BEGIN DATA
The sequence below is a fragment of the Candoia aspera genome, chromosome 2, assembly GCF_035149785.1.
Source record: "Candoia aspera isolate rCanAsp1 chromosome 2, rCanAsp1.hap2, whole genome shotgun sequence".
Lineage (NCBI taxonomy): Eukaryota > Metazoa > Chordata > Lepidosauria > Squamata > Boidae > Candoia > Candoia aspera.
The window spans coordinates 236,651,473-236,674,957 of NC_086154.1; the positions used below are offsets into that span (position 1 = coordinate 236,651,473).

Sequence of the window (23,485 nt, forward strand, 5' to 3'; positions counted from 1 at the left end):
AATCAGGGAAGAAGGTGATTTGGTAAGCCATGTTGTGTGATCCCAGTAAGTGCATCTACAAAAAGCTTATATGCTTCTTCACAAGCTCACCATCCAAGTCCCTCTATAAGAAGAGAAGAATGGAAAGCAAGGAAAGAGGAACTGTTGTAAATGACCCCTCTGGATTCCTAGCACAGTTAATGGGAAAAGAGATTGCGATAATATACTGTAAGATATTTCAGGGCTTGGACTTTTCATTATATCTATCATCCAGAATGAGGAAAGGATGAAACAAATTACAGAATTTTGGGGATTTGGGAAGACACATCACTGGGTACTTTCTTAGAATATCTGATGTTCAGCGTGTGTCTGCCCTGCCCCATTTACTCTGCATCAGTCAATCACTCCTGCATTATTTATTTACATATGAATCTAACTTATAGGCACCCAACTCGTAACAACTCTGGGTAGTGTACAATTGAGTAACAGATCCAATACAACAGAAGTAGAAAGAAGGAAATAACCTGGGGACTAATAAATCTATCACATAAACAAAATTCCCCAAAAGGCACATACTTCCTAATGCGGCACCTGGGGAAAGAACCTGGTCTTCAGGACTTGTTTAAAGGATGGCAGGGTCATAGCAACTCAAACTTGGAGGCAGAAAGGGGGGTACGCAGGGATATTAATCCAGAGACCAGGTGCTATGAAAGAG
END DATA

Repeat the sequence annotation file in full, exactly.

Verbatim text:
The sequence below is a fragment of the Candoia aspera genome, chromosome 2, assembly GCF_035149785.1.
Source record: "Candoia aspera isolate rCanAsp1 chromosome 2, rCanAsp1.hap2, whole genome shotgun sequence".
Lineage (NCBI taxonomy): Eukaryota > Metazoa > Chordata > Lepidosauria > Squamata > Boidae > Candoia > Candoia aspera.
The window spans coordinates 236,651,473-236,674,957 of NC_086154.1; the positions used below are offsets into that span (position 1 = coordinate 236,651,473).

Sequence of the window (23,485 nt, forward strand, 5' to 3'; positions counted from 1 at the left end):
AATCAGGGAAGAAGGTGATTTGGTAAGCCATGTTGTGTGATCCCAGTAAGTGCATCTACAAAAAGCTTATATGCTTCTTCACAAGCTCACCATCCAAGTCCCTCTATAAGAAGAGAAGAATGGAAAGCAAGGAAAGAGGAACTGTTGTAAATGACCCCTCTGGATTCCTAGCACAGTTAATGGGAAAAGAGATTGCGATAATATACTGTAAGATATTTCAGGGCTTGGACTTTTCATTATATCTATCATCCAGAATGAGGAAAGGATGAAACAAATTACAGAATTTTGGGGATTTGGGAAGACACATCACTGGGTACTTTCTTAGAATATCTGATGTTCAGCGTGTGTCTGCCCTGCCCCATTTACTCTGCATCAGTCAATCACTCCTGCATTATTTATTTACATATGAATCTAACTTATAGGCACCCAACTCGTAACAACTCTGGGTAGTGTACAATTGAGTAACAGATCCAATACAACAGAAGTAGAAAGAAGGAAATAACCTGGGGACTAATAAATCTATCACATAAACAAAATTCCCCAAAAGGCACATACTTCCTAATGCGGCACCTGGGGAAAGAACCTGGTCTTCAGGACTTGTTTAAAGGATGGCAGGGTCATAGCAACTCAAACTTGGAGGCAGAAAGGGGGGTACGCAGGGATATTAATCCAGAGACCAGGTGCTATGAAAGAG